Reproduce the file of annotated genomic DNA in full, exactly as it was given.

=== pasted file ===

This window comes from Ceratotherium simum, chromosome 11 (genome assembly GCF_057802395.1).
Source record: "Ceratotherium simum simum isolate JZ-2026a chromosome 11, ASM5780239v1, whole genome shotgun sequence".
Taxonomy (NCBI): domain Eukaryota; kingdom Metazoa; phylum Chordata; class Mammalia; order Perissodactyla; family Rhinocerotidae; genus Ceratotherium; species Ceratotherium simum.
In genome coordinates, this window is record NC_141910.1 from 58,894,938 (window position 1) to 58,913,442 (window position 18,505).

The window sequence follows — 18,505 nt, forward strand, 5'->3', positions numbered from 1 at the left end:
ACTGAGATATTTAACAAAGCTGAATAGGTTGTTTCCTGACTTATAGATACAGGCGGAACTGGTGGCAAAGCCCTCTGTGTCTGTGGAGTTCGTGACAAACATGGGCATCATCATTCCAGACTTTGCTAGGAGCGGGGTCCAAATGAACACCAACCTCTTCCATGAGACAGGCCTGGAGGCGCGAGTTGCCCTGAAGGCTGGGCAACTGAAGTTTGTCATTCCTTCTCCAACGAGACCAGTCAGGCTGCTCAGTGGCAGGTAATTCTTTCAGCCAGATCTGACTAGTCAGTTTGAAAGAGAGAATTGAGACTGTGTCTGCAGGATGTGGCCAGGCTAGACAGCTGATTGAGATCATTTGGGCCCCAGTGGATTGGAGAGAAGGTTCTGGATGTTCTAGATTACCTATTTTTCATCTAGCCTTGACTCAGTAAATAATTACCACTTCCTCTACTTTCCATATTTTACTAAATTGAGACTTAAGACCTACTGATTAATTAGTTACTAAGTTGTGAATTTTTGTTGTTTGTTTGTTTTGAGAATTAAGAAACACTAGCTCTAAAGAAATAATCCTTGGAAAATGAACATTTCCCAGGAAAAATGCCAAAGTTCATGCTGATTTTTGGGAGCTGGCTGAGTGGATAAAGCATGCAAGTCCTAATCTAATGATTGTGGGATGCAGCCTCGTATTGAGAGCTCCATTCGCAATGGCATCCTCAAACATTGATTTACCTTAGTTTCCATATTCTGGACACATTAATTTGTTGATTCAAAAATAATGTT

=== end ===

This window comes from Ceratotherium simum, chromosome 11 (genome assembly GCF_057802395.1).
Source record: "Ceratotherium simum simum isolate JZ-2026a chromosome 11, ASM5780239v1, whole genome shotgun sequence".
Taxonomy (NCBI): domain Eukaryota; kingdom Metazoa; phylum Chordata; class Mammalia; order Perissodactyla; family Rhinocerotidae; genus Ceratotherium; species Ceratotherium simum.
In genome coordinates, this window is record NC_141910.1 from 58,894,938 (window position 1) to 58,913,442 (window position 18,505).

The window sequence follows — 18,505 nt, forward strand, 5'->3', positions numbered from 1 at the left end:
ACTGAGATATTTAACAAAGCTGAATAGGTTGTTTCCTGACTTATAGATACAGGCGGAACTGGTGGCAAAGCCCTCTGTGTCTGTGGAGTTCGTGACAAACATGGGCATCATCATTCCAGACTTTGCTAGGAGCGGGGTCCAAATGAACACCAACCTCTTCCATGAGACAGGCCTGGAGGCGCGAGTTGCCCTGAAGGCTGGGCAACTGAAGTTTGTCATTCCTTCTCCAACGAGACCAGTCAGGCTGCTCAGTGGCAGGTAATTCTTTCAGCCAGATCTGACTAGTCAGTTTGAAAGAGAGAATTGAGACTGTGTCTGCAGGATGTGGCCAGGCTAGACAGCTGATTGAGATCATTTGGGCCCCAGTGGATTGGAGAGAAGGTTCTGGATGTTCTAGATTACCTATTTTTCATCTAGCCTTGACTCAGTAAATAATTACCACTTCCTCTACTTTCCATATTTTACTAAATTGAGACTTAAGACCTACTGATTAATTAGTTACTAAGTTGTGAATTTTTGTTGTTTGTTTGTTTTGAGAATTAAGAAACACTAGCTCTAAAGAAATAATCCTTGGAAAATGAACATTTCCCAGGAAAAATGCCAAAGTTCATGCTGATTTTTGGGAGCTGGCTGAGTGGATAAAGCATGCAAGTCCTAATCTAATGATTGTGGGATGCAGCCTCGTATTGAGAGCTCCATTCGCAATGGCATCCTCAAACATTGATTTACCTTAGTTTCCATATTCTGGACACATTAATTTGTTGATTCAAAAATAATGTT